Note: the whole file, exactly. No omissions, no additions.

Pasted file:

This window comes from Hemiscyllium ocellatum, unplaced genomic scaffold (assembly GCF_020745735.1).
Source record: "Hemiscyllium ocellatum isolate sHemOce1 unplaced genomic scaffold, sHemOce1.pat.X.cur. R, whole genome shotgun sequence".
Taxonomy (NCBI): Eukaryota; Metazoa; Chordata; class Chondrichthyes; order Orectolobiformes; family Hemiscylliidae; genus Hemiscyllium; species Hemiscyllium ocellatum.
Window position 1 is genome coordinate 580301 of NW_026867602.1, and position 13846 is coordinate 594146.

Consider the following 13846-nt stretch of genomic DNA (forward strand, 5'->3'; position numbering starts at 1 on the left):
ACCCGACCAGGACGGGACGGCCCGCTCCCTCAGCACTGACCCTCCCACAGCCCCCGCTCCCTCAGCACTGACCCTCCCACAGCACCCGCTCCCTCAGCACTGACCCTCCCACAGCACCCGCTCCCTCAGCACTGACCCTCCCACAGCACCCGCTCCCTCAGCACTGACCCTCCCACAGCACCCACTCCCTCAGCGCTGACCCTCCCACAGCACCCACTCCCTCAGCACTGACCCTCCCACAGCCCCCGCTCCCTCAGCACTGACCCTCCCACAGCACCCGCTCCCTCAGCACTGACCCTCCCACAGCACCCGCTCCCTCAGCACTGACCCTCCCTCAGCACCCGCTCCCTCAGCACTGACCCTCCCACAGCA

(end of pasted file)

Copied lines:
This window comes from Hemiscyllium ocellatum, unplaced genomic scaffold (assembly GCF_020745735.1).
Source record: "Hemiscyllium ocellatum isolate sHemOce1 unplaced genomic scaffold, sHemOce1.pat.X.cur. R, whole genome shotgun sequence".
Taxonomy (NCBI): Eukaryota; Metazoa; Chordata; class Chondrichthyes; order Orectolobiformes; family Hemiscylliidae; genus Hemiscyllium; species Hemiscyllium ocellatum.
Window position 1 is genome coordinate 580301 of NW_026867602.1, and position 13846 is coordinate 594146.

Consider the following 13846-nt stretch of genomic DNA (forward strand, 5'->3'; position numbering starts at 1 on the left):
ACCCGACCAGGACGGGACGGCCCGCTCCCTCAGCACTGACCCTCCCACAGCCCCCGCTCCCTCAGCACTGACCCTCCCACAGCACCCGCTCCCTCAGCACTGACCCTCCCACAGCACCCGCTCCCTCAGCACTGACCCTCCCACAGCACCCGCTCCCTCAGCACTGACCCTCCCACAGCACCCACTCCCTCAGCGCTGACCCTCCCACAGCACCCACTCCCTCAGCACTGACCCTCCCACAGCCCCCGCTCCCTCAGCACTGACCCTCCCACAGCACCCGCTCCCTCAGCACTGACCCTCCCACAGCACCCGCTCCCTCAGCACTGACCCTCCCTCAGCACCCGCTCCCTCAGCACTGACCCTCCCACAGCA